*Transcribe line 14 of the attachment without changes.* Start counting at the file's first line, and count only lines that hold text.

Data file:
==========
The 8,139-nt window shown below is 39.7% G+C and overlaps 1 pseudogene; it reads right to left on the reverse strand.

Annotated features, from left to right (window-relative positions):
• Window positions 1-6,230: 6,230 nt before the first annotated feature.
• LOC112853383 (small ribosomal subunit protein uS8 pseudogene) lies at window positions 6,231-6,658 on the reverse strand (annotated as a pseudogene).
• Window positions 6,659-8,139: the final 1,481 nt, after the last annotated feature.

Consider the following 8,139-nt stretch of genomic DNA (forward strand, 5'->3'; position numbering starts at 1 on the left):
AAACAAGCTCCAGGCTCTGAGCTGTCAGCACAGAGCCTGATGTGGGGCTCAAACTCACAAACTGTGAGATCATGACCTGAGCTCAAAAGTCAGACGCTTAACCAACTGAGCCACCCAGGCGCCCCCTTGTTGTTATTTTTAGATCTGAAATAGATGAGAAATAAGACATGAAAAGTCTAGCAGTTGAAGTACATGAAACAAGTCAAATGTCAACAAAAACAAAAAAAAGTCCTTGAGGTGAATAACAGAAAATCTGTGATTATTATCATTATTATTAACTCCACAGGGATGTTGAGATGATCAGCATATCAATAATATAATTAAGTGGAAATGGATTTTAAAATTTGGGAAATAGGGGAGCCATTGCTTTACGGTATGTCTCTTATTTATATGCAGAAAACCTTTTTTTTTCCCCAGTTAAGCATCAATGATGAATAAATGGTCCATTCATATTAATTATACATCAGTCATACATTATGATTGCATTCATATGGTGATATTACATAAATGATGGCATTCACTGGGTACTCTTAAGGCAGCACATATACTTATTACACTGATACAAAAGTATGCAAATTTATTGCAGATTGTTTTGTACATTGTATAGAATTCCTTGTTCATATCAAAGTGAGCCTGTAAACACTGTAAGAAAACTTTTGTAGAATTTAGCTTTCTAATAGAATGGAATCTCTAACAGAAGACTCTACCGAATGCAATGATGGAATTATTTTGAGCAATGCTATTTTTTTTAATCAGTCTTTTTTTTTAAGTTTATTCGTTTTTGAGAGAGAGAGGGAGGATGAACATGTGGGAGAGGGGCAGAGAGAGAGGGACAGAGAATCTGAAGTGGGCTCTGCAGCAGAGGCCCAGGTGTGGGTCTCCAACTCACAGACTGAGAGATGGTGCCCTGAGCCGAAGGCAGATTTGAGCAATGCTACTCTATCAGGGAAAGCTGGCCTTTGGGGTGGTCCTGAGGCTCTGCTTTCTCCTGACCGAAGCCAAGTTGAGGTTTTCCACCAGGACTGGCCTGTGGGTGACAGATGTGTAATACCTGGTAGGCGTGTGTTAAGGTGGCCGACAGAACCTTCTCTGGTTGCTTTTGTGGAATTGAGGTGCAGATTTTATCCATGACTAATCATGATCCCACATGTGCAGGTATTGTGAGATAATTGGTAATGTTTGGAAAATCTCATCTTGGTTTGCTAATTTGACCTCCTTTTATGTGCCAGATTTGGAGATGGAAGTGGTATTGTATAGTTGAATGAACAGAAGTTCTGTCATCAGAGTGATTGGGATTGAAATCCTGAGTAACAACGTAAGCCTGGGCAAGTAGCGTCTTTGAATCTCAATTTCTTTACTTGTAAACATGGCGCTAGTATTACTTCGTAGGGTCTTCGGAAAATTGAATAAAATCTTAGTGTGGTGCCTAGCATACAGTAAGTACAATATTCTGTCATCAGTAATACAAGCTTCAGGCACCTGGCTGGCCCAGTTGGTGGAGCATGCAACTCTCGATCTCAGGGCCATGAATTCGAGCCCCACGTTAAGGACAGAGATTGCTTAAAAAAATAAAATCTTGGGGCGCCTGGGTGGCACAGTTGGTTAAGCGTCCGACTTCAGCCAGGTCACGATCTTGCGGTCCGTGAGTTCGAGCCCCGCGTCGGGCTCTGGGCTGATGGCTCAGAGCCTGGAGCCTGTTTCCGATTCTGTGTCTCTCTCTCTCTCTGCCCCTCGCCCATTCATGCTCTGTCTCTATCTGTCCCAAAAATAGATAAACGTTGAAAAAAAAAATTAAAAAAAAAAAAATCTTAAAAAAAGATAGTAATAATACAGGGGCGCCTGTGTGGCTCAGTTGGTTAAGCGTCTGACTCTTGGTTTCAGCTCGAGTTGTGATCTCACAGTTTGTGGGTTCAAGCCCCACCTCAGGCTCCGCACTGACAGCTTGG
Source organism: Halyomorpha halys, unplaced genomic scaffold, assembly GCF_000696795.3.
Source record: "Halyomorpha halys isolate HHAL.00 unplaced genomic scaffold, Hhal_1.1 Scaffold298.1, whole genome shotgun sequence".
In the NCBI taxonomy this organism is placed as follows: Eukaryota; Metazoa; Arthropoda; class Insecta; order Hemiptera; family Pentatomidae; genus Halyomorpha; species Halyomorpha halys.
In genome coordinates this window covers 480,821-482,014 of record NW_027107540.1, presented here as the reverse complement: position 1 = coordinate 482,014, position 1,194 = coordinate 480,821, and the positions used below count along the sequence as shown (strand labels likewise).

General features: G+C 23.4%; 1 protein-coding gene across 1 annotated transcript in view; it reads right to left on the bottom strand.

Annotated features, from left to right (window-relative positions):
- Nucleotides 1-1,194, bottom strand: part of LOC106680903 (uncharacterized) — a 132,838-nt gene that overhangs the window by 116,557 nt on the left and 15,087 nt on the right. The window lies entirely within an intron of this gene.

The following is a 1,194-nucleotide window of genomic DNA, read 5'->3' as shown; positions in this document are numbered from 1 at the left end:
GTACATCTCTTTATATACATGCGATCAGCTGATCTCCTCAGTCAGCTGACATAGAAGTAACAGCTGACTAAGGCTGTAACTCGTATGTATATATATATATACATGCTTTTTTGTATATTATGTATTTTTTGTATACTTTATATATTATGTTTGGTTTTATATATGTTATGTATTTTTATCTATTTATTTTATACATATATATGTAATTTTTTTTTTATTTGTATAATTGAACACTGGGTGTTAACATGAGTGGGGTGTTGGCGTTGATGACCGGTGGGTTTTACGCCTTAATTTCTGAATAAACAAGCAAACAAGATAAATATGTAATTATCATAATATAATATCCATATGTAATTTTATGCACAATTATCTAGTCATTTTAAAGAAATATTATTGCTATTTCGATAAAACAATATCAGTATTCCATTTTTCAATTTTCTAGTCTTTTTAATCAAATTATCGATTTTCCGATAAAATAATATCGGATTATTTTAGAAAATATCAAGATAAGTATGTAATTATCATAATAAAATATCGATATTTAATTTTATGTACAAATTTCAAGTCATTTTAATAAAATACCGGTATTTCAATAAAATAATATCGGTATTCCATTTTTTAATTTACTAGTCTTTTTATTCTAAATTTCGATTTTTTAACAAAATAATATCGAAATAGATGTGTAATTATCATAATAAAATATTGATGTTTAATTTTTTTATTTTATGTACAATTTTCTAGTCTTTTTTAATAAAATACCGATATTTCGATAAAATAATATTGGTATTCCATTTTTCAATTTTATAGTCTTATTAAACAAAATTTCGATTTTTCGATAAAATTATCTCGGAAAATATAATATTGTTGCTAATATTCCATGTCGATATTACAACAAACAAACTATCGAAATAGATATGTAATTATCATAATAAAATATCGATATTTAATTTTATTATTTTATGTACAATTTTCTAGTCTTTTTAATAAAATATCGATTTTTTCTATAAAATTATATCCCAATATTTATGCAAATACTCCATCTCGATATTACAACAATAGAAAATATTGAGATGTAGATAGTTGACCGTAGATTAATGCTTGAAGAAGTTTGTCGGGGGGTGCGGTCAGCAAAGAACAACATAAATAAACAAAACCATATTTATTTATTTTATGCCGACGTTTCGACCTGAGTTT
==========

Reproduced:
- Nucleotides 1-1,194, bottom strand: part of LOC106680903 (uncharacterized) — a 132,838-nt gene that overhangs the window by 116,557 nt on the left and 15,087 nt on the right. The window lies entirely within an intron of this gene.